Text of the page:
I am here every day now, and it continues to perplex me. Today, everyone is turning in their final drafts of their essay on Night by Elie Wiesel--except Jonathan tries to turn in his first draft. Barb will not accept it, instead she tells him that at this point he must complete an alternate assignment if he wants credit for the end-of- unit project. He asks what the alternate assignment is, she tells him (it is another paper--on a more difficult topic). He shakes his head and says, “I guess I’ll take a zero then” and walks back to his seat. He rips his draft up and throws it away as he walks back to his seat. Once there, he takes his backpack, puts it on his desk, and lays his head on it like a pillow, his face turned toward the wall. I am beginning to feel that Barb and I suffer severe ideological differences. How can she teach me anything if this is what she believes in? I feel defeated, grumpy, and unhappy with my placement here.

February 19th, 2001

Okay, today is my first day taking over the teaching of Barb’s classes. I am nervous and excited all at once. Fifth period, Jonathan’s class. He comes in and immediately lays down on his backpack/pillow. He has given up even trying to engage in the class for days now.

I have a plan, but it makes the butterflies in my stomach dance to think of trying it out. What will Barb do? I haven’t cleared it with her beforehand, but I have begun to feel that if anyone is going to teach Jonathan that he CAN write it is going to be me, and that my higher priority is to him, not to Barb.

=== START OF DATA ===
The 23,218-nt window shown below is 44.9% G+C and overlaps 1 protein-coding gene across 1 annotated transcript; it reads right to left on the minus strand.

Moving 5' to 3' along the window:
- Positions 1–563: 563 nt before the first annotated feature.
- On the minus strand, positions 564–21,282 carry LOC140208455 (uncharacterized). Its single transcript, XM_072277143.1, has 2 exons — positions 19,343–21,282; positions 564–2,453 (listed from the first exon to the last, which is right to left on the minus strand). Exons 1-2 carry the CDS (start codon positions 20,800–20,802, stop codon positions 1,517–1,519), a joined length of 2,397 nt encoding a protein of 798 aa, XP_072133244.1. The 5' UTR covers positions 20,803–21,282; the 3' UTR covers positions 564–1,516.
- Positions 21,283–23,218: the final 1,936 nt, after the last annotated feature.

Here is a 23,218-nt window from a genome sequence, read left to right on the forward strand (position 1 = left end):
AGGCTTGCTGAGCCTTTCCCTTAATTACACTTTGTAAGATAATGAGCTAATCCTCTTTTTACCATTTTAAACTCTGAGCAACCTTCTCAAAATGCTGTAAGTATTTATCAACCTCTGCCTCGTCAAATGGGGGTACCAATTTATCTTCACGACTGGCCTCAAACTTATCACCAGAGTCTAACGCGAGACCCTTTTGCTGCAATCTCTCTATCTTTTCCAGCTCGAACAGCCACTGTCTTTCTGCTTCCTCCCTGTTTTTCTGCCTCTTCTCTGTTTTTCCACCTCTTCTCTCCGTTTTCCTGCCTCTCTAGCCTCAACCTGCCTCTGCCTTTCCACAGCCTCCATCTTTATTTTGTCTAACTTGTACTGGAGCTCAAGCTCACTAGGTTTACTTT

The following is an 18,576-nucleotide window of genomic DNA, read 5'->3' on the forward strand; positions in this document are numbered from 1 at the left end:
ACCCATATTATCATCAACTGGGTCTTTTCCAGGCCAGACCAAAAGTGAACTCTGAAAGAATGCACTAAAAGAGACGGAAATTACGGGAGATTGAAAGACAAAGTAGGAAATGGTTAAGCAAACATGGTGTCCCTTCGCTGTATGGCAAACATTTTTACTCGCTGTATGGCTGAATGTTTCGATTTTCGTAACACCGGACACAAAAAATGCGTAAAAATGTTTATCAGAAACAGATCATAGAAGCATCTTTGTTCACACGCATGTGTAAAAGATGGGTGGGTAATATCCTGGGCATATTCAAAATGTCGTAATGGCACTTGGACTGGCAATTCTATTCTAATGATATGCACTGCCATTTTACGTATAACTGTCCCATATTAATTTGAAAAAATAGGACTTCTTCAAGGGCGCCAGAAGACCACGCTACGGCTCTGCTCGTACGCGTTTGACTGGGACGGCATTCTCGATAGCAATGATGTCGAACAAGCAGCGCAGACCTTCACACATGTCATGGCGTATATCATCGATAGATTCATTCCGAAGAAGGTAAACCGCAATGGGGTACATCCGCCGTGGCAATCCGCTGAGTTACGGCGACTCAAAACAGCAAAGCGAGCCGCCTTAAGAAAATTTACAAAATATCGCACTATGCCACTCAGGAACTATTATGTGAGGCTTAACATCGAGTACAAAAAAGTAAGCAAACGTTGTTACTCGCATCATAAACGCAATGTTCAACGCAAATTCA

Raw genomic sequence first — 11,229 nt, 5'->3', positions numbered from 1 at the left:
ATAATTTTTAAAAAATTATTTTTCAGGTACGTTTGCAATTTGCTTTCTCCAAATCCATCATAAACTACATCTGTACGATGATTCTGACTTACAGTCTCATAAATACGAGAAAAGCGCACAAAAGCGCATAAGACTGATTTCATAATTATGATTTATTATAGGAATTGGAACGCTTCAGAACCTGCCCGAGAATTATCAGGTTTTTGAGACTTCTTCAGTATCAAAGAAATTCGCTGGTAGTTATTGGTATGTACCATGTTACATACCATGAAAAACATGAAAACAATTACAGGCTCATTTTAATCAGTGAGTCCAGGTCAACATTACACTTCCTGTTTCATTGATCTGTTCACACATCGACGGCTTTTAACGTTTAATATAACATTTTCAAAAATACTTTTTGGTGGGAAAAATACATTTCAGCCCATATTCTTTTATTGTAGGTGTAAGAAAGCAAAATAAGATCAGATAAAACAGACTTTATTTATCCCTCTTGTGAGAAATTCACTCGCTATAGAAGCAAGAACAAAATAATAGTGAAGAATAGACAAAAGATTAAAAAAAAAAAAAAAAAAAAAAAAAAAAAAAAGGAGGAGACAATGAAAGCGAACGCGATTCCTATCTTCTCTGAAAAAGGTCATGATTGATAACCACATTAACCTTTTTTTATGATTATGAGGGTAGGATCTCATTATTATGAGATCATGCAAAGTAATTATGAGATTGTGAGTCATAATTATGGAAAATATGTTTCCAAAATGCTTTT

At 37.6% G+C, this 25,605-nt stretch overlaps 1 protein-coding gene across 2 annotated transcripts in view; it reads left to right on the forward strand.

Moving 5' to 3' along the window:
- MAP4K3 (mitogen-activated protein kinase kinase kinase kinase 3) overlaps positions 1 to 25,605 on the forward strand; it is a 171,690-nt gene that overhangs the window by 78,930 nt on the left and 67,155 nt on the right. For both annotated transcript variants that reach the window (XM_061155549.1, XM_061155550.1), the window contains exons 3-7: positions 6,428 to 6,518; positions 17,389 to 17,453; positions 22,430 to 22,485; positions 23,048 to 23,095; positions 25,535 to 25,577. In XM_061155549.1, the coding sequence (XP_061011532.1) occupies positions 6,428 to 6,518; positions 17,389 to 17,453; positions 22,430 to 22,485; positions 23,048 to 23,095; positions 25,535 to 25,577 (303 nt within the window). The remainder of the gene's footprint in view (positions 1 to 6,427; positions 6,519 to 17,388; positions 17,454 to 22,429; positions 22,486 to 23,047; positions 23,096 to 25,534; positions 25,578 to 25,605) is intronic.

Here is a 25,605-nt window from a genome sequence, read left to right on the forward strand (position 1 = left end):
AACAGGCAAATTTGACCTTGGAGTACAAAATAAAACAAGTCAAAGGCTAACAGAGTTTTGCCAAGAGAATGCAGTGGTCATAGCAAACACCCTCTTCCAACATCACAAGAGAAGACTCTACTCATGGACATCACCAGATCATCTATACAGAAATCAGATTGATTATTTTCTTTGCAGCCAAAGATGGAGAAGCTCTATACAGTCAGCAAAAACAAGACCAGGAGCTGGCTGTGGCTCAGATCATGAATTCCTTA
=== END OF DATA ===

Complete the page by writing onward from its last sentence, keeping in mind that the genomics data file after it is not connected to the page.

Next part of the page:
“Jonathan” I say sharply, the irritation clear in my voice.

He barely lifts his head to meet my eyes.

“If you aren’t going to participate in this class, you may move your desk to the back of the room and turn it around so you face the wall. I won’t tolerate your disrespect by letting you lay there and ignore me.” I immediately turn away from him and begin class, but I notice that he moves his desk, although with an air of consternation. Barb gives me a quizzical look from her perch in the back of the room, although she doesn’t interfere.

After class, he comes up to me and apologizes. He explains that he didn’t mean to be disrespectful, but that he hates English class, because he cannot write. I tell him that I believe he can write and that I would be willing to work with him. He takes me up on the offer and we plan on library time the next day during his study hall. Barb raises her eyebrows, and warns me later that he is hopeless, but adds that if I can get him to write a first draft for the original assignment by Friday, she will accept it and not mark it down. A enormous victory.

February 20th, 2001

Today is the day I meet with Jonathan in the library. He is shy and tentative and apologetic again for his behavior the day before. I ask him why he feels he cannot write. His answer doesn’t surprise me. He explains that he can’t ever seem to understand what the teacher is looking for in the assignments, but even when he does write, he never seems to get anything higher than a D and a paper full of comments that make no sense to him.